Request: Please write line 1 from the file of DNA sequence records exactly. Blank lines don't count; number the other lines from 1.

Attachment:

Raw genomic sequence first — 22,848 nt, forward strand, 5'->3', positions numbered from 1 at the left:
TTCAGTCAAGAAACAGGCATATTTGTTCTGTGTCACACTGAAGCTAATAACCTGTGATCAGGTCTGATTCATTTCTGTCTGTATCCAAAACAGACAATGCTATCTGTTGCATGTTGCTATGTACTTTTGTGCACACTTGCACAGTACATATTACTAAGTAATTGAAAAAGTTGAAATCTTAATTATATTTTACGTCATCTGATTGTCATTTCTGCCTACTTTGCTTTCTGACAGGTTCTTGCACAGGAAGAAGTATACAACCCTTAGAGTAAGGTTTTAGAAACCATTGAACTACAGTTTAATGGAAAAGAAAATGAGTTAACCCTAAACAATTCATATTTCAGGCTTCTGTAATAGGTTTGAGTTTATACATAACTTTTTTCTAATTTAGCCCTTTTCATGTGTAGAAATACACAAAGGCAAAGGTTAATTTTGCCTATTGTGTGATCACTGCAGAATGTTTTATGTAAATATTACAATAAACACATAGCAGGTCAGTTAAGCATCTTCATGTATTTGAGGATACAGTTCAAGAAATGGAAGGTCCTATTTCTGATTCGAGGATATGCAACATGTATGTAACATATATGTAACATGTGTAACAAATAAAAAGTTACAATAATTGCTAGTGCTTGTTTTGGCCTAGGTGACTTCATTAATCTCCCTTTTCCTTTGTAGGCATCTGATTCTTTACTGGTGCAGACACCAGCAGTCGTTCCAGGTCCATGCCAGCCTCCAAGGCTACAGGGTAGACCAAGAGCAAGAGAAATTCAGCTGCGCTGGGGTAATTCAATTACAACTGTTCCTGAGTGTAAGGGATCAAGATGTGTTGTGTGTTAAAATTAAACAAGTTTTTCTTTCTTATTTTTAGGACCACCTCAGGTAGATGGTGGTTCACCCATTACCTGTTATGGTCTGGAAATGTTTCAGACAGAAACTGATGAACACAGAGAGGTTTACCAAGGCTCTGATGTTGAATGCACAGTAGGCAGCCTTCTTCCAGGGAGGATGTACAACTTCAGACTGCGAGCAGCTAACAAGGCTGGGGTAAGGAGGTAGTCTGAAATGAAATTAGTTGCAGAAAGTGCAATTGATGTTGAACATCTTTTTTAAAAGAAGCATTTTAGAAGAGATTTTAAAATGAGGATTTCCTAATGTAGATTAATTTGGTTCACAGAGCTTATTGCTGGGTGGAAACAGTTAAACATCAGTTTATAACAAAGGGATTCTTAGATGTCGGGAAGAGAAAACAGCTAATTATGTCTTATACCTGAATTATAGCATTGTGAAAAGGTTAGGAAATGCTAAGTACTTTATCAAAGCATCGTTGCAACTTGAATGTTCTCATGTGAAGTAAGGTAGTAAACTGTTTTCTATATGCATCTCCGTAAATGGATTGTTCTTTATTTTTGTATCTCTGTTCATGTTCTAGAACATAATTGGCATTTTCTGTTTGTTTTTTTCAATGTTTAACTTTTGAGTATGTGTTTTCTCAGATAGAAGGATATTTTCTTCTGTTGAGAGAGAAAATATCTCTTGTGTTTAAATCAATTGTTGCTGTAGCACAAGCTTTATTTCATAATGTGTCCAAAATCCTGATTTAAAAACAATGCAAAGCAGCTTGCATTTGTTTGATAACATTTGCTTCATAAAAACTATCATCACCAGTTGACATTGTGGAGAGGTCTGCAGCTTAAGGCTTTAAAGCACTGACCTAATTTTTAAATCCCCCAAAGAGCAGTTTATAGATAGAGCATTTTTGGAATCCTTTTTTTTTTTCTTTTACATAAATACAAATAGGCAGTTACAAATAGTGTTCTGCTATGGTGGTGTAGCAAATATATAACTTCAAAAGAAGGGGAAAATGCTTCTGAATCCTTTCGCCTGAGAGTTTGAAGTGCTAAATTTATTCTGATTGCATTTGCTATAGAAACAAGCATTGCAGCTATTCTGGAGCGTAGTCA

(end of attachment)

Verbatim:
Raw genomic sequence first — 22,848 nt, forward strand, 5'->3', positions numbered from 1 at the left: